• improve the valuation of forest ecosystem services;
  • strengthen national forest regulation and combat illegal activities; and
  • highlight during the SDG Summit in September 2023 the role of forests in recovery from the COVID-19 pandemic.

Mahendra Joshi presented key findings on GFG 3 (increasing protected and sustainably managed forest area), captured in national reports between 2020 and 2021, suggesting that the UNFF encourage countries to include details on progress made in GFG 3, explore ways to measure progress of target 3.3 (increasing the proportion of forest products from sustainably managed forests) more realistically, launch consumer awareness programmes for forest products from sustainably managed forests, and undertake in-depth case studies and impact assessments.

The EU, with CANADA, urged UNFF-CPF-FAO engagement on GFG 1 (reversing deforestation). INDIA reported increasing human-wildlife conflict and, with BRAZIL, deplored assessing sustainability solely through certification.

The US suggested the Global Forest Financing Facilitation Network (GFFFN) is UNFF’s unique contribution among CPF organizations, and, with CANADA, emphasized nature-based solutions and natural capital accounting. INDONESIA highlighted: strengthening forest law enforcement; increasing agricultural income; protecting peat lands; and increasing trees in urban areas. BRAZIL underscored natural capital and environmental services accounting, bemoaned overemphasis on mitigation, and suggested UNFF studies on achieving GFG 2.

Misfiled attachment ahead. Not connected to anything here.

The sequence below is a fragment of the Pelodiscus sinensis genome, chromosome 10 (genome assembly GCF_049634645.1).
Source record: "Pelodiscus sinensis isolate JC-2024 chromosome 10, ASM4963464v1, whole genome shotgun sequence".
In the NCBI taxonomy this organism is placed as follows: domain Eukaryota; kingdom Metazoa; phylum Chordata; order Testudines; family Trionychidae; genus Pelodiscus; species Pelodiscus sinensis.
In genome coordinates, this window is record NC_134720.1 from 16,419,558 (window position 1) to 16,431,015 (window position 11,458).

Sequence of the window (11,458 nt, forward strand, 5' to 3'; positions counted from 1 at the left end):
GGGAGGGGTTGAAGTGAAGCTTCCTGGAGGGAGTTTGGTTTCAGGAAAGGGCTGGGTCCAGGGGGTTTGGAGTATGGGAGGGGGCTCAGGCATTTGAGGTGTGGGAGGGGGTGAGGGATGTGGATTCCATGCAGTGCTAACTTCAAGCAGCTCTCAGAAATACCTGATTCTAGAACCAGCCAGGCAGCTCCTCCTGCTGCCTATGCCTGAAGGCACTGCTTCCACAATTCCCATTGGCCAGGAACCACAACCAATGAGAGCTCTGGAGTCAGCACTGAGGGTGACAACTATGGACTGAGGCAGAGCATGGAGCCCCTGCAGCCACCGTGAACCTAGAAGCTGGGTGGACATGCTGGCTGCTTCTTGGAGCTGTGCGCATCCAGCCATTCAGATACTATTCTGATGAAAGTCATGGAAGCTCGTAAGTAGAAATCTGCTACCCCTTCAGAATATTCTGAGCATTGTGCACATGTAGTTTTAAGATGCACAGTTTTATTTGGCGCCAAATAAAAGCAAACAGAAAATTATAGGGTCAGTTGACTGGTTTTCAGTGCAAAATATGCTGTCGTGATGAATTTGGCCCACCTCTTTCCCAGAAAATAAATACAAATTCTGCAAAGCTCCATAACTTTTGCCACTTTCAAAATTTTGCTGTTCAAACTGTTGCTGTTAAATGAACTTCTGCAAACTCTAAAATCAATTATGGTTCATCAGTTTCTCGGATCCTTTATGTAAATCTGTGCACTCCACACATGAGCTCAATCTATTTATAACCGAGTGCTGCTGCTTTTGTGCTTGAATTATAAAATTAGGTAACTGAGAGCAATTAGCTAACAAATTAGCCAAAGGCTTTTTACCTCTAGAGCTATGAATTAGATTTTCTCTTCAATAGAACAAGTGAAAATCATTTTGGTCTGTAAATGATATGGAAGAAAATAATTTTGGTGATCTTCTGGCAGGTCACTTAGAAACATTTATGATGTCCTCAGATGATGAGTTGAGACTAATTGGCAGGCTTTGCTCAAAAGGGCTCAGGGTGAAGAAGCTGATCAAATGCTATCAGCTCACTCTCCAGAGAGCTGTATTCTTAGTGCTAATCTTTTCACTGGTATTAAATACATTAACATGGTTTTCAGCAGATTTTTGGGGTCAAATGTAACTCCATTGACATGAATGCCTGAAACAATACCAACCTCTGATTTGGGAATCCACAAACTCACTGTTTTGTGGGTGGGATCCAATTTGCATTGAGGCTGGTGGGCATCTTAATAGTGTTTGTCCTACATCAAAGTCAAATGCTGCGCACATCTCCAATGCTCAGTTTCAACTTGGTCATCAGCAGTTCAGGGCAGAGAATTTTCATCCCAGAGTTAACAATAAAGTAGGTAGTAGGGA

URUGUAY highlighted conserving native forests while promoting forest plantations through tax rebates for carbon stocks. COSTA RICA noted its fossil fuel taxes pay for environmental services, national parks, and protected areas, urging that prices reflect all costs. ISRAEL highlighted regeneration of degraded lands, expanding diverse vegetation, and an upcoming seminar on Mediterranean cooperation. MALAYSIA reported improved forestry policies, including increased penalties for forest offenses, urging recognition of its forest and chain-of-custody certification.

MEXICO expressed support for the idea of UNFF members sharing best practice on access to financing through a clearinghouse. JAPAN noted the adoption of her country’s new National Biodiversity Strategy in March 2023 and its stress on the importance of forests ecosystems.

The RUSSIAN FEDERATION discussed her country’s protected areas and regional natural reserves, prohibition of commercial industry in forests along rivers and lakes, and its promotion of green belts in and around cities and towns.

ARGENTINA highlighted the importance of forests to its climate change mitigation and adaptation strategies, and its work to sustainably manage both native and planted forests. MALI urged the Forum to form partnerships working on finance access issues.

The PHILIPPINES stressed that reporting detailed progress on meeting GFG 2 and 3 targets should be reflected in the amended format for national reporting, given the limitations of the current format. NEW ZEALAND suggested adapting the Montreal Process framework of criteria and indicators for the conservation and sustainable management of temperate and boreal forests so that it could be applied to all types of forests.